In addition, you will receive access to free monthly “Question and Answer” sessions in which you will be coached in applying the skills you learned in Peace at Home webinars and again you will connect with other parents working to improve skills.
If you are actually supporting your adult children who are over 50 years old and perceive that support to be co-dependence, I encourage you to do a few things:
- Consider what you are getting out of this support – what is your motivation and are their other more positive ways you could get those needs met?
- Reflect on any ways that your own childhood may be influencing these behaviors and work with a trusted friend, family member, faith leader or therapist to identify those issues and address them.
- Apologize to your kids for treating them like they are incapable if indeed there are no mental or physical deficits that justify this continued financial support.
- Consider using Al-Anon or other support groups to examine your tendency toward co-dependence. A sponsor can be a big help and you might find that your co-dependence is not only in relation to your children.
- Ask for support from loved ones and other trusted people in your life to make a plan to reduce and finally eliminate this support if you don’t believe it is the right thing for you and your children. Make a plan with dollar amounts diminishing over a planned period of time until the support ends if that is your goal.
- Be kind to yourself in this process. You started this arrangement out of love for your kids and you likely didn’t recognize the ways this dependence might not actually be supportive to them. None of us are perfect parents and almost all of us are always trying to do our best.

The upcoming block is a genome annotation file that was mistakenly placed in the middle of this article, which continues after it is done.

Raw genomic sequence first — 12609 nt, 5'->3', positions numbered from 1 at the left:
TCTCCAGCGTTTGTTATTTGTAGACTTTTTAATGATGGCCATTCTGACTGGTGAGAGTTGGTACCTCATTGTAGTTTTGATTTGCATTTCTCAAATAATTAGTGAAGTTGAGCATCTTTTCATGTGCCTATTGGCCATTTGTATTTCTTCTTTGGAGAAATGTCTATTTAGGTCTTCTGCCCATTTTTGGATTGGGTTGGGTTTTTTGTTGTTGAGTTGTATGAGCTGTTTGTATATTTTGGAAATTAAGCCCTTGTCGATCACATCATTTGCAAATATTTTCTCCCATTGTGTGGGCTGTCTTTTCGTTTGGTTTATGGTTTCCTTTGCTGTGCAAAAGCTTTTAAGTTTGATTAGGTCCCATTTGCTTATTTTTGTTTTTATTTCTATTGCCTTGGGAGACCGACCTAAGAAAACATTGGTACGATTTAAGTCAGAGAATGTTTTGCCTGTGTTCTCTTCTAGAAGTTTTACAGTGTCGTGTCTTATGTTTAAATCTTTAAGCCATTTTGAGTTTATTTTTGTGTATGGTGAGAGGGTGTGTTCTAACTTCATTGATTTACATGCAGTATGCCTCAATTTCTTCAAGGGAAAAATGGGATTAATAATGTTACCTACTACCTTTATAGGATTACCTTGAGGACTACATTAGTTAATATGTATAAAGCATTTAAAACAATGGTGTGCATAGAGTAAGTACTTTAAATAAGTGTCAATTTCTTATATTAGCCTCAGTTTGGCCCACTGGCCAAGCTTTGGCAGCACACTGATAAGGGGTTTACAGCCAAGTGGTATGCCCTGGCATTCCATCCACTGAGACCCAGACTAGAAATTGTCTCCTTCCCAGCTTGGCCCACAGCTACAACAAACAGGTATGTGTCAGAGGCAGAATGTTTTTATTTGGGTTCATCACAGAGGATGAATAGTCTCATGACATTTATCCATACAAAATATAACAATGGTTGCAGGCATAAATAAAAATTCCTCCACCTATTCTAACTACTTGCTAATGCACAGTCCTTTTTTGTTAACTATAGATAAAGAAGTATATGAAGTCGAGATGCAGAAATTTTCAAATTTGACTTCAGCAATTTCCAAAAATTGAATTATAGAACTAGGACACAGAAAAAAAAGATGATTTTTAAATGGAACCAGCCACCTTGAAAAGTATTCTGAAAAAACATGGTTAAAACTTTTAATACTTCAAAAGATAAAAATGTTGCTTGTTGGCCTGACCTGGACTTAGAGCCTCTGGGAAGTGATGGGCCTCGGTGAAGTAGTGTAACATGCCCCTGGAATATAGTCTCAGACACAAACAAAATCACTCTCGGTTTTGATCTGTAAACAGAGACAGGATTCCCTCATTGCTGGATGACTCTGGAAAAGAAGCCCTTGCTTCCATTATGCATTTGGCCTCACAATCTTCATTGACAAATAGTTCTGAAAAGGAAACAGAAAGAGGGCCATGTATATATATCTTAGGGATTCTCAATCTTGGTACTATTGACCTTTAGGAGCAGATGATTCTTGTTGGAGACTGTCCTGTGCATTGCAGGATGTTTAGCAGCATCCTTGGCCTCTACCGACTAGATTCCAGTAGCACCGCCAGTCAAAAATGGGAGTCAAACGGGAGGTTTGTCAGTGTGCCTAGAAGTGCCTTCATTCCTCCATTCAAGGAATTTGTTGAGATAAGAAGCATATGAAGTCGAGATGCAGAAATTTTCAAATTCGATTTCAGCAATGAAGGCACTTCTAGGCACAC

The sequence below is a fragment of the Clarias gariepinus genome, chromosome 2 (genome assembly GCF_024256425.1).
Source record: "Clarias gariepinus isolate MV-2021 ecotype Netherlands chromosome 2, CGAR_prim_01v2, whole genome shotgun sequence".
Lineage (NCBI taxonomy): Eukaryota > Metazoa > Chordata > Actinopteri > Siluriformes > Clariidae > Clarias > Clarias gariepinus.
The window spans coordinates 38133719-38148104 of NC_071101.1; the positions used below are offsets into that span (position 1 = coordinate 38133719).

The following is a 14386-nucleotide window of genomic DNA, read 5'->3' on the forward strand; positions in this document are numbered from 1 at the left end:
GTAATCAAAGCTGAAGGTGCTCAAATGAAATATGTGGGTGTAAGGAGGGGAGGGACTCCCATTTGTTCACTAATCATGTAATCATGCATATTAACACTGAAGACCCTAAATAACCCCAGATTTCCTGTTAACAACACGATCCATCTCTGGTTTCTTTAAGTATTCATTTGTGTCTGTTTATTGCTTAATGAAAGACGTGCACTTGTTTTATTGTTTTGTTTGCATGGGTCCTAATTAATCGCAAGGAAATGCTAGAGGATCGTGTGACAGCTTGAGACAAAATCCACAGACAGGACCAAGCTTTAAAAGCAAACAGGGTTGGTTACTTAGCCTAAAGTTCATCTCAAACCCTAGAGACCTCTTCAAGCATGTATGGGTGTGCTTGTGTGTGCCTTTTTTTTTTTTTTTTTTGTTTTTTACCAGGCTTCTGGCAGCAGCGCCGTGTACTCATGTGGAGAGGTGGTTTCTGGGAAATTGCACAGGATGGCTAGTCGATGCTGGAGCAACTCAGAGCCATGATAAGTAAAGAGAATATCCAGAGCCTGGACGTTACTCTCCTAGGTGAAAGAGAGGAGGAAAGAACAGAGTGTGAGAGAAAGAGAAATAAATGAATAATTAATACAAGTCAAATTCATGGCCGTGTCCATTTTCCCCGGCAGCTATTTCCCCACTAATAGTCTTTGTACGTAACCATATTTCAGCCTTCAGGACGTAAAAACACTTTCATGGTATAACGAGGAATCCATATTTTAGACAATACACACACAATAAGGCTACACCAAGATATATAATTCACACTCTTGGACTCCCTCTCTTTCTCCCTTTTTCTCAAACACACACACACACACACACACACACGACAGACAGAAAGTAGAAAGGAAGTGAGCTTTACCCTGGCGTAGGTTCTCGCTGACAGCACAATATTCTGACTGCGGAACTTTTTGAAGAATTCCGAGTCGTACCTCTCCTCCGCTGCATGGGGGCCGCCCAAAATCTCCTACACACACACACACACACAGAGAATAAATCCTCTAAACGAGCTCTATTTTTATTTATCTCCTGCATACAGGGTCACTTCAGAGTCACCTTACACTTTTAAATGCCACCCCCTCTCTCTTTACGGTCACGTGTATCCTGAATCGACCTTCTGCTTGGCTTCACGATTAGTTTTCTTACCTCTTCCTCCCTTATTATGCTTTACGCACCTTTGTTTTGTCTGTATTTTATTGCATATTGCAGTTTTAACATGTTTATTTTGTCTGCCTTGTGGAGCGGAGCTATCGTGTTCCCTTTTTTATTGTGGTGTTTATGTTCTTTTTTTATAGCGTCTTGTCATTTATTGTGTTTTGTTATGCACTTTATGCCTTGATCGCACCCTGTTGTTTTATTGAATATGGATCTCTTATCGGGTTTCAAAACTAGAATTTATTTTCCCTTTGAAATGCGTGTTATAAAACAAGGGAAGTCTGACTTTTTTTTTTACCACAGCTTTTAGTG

This is challenging when you have an ex-spouse situation wherein the ex provides unlimited funds without any expectations and you, as the other parent, are trying to instill some sort of financial responsibility
You are absolutely right about that but you can make a difference if you can make a financial arrangement with your child that is both firm and friendly. Set up your agreement and keep it. You are powerless over your ex-spouse but you can model a relationship with your adult child that is empowering and respectful. Refrain from lecturing or commenting about your child’s other parents in any negative ways. Your willingness to treat your adult child like he or she is capable and competent can be impactful in the long run even if it doesn’t look like it right now.
There is a lot of conflict with my daughter and husband/father and they triangulate through me on all these issues. I think we should see a family counselor together
Well, you could see a counselor together but you might try talking with your daughter and her husband and let them know that you want to support them both and will encourage your daughter to go back to her husband when she has issues with him. Express your confidence in their ability to work things out and their wisdom to know when to seek a counselor to help. I think that relationship between your daughter and her husband should take priority. If her father wants to meet with a counselor to help him improve his relationship with his daughter, you can certainly suggest that idea. If you and your husband and daughter want to see a counselor, that might help. But it is entirely your job to step out of that triangulation. You can tell your daughter and husband that you will listen to their concerns but you don’t want to be the go-between in any way and trust them to work it out, even if you don’t like how they do it! You can’t really be triangulated with your participation, so send them loving energy and step back and get support for yourself while you watch them struggle and hope they can find their way out of these conflicts. Accepting your own powerlessness with adult children is, from my point of view, one of our biggest challenges.